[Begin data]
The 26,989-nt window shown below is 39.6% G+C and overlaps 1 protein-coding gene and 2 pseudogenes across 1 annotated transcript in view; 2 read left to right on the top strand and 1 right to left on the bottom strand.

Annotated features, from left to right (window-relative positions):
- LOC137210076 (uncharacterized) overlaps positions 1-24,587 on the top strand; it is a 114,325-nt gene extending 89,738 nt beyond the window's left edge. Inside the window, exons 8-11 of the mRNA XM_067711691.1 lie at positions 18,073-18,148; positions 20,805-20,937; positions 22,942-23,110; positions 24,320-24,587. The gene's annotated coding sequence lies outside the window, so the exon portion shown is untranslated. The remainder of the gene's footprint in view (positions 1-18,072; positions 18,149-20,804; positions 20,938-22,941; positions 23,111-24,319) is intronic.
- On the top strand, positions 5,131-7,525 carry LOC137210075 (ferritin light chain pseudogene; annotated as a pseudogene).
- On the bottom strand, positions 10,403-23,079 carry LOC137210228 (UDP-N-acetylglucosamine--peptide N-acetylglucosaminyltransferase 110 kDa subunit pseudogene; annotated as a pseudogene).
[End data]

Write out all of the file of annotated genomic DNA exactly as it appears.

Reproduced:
The 26,989-nt window shown below is 39.6% G+C and overlaps 1 protein-coding gene and 2 pseudogenes across 1 annotated transcript in view; 2 read left to right on the top strand and 1 right to left on the bottom strand.

Annotated features, from left to right (window-relative positions):
- LOC137210076 (uncharacterized) overlaps positions 1-24,587 on the top strand; it is a 114,325-nt gene extending 89,738 nt beyond the window's left edge. Inside the window, exons 8-11 of the mRNA XM_067711691.1 lie at positions 18,073-18,148; positions 20,805-20,937; positions 22,942-23,110; positions 24,320-24,587. The gene's annotated coding sequence lies outside the window, so the exon portion shown is untranslated. The remainder of the gene's footprint in view (positions 1-18,072; positions 18,149-20,804; positions 20,938-22,941; positions 23,111-24,319) is intronic.
- On the top strand, positions 5,131-7,525 carry LOC137210075 (ferritin light chain pseudogene; annotated as a pseudogene).
- On the bottom strand, positions 10,403-23,079 carry LOC137210228 (UDP-N-acetylglucosamine--peptide N-acetylglucosaminyltransferase 110 kDa subunit pseudogene; annotated as a pseudogene).